My sadness turned into depression over the holidays because in addition to being alone, I had to be around my family, which stresses me out, tennis season was over so I wasn’t exercising and didn’t see friends, and my sleep was out of whack because I was off for 2 weeks. Still, it was nothing like the full-blown major depressive episode I had several years ago.

If sadness vs. depression were an SAT question, then sadness is to a cold as depression is to the flu. You can barely get out of bed. You do not have the energy to do simple tasks. You are in pain. You feel like you may die. But the difference is, when you have the flu, you may blame yourself somewhat for not getting your flu shot or for kissing a sick person, but you don’t hate yourself for being sick.

One of the ways I distinguish between depression and sadness is in how I respond to the “think of people who are worse off than you” strategy. When I was too exhausted to do anything the past few weekends, I would think about all of those people who are bedridden and how awful that must feel. And then I wanted to do something about it. So I said one of my neurotic prayers: God, if there’s any way that my praying for these people who are sick and bedridden can help them feel better, then please let that happen.

When I’m depressed, I think about people who live in war-torn countries, and how that’s far worse than being depressed. So who am I to complain? This is nothing. I don’t even have a good reason for being depressed. I’m just lazy and irresponsible. So get off the couch and do something, damn it!

Since this is the time of year when I am vulnerable to depression, I am hypervigilant of possible signs. So far I’m tired and stressed, but no self-loathing. And I haven’t missed any work (knock on wood). Maybe I’ll make it through this year unscathed.

Hard Core Fan, Part 2

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Sometimes being a loyal fan is downright painful. Today UVA and Roger Federer are both playing. Right now I’m excited about it, but while I’m watching, if the games are close, it will be torture.

A few nights ago Federer came back from 2 sets and 2 match points down to beat Gael Monfils. If I just wanted to see a good match, I could have enjoyed myself. Instead, I was praying the whole time, asking God to let Federer win. I know this probably isn’t a good use of prayer, but desperate times call for desperate measures. Thank goodness he won.

The only problem is, the chronic pain in the back of my neck due to stress returned the following morning. Coincidence? I don’t think so. Hopefully, I will watch two more matches before the U.S. Open is over. If they’re close, I may have to schedule a massage next week.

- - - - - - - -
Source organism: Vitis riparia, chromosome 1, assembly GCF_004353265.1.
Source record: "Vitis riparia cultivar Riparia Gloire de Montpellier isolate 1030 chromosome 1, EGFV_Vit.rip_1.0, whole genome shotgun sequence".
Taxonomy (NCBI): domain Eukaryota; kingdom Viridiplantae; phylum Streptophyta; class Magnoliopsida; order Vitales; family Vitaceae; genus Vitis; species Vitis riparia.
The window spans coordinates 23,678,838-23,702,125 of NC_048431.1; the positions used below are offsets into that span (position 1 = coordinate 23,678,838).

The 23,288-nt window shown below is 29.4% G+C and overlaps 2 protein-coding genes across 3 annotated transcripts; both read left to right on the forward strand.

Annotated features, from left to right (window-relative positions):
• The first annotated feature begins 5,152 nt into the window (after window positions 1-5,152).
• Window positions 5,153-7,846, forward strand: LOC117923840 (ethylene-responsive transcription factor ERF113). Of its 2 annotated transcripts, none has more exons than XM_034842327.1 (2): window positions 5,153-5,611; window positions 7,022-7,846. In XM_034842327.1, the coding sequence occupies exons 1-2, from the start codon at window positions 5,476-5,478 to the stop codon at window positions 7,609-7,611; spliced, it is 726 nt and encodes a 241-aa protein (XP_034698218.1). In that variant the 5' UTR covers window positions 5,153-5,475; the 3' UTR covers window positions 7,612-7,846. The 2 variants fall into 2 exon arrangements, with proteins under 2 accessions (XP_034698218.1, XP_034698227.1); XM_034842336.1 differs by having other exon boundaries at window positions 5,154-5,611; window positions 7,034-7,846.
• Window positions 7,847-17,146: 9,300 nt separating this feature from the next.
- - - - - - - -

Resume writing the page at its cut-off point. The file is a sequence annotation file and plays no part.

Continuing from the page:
UVA had an equally stressful match last week when they played UCLA. Even though it was the season opener, we had the lowest attendance ever because we only won twice last year. But my brother and I were there, being the loyal fans that we are. UCLA was #7 in the country and have a quarterback who was a Heisman candidate, although he may not be any more. Even though we were 21 point underdogs, we had a chance to win at the end, so of course I resorted to prayer to help the team along.

We lost 20-28, but it was as close as you can get to a win without actually winning. In fact, UCLA  dropped to #11 in the polls. I have never heard of a team dropping so far after a win. Apparently barely beating UVA is equivalent to a loss–which makes us look good and bad at the same time.

Despite the pain in my neck and the time spent in fervid prayer, these are the moments you live for when you’re a hard core fan. Sometimes your loyalty pays off and you get to witness a spectacular comeback. Sometimes you drive 2 hours and sit in the rain for 4 hours, only to watch your team lose the 8th game in a row.

But as with all things in life, the joy is in the process. In the anticipation of the match up. The possibility of an 18th grand slam win or a bowl game bid. And regardless of the outcome, you get to start all over again, with another game to look forward to.

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Mental Hygiene

Negativity is like a virus. Even if you are vigilant about taking your meds, challenging irrational thoughts, praying, meditating, and practicing self-acceptance, forgiveness, and compassion, it just takes one negative comment–one careless psychological sneeze–and you’re contaminated.

I’ve had 3 people sneeze on me today. In an effort to avoid contaminating you with too much negativity, I’ll just tell you about the most egregious of the 3 incidents.

I had my follow up appointment with my psychiatrist today. Thank goodness I only have to go twice a year. It’s a 3 and 1/2 hour drive round trip for a 30 minute appointment, and there’s very little about that 30 minutes that is therapeutic. While my psychiatrist knows his drugs, he’s not a particularly good therapist, to put it mildly. Which is OK, I guess, because I have a therapist. But I have to talk about something.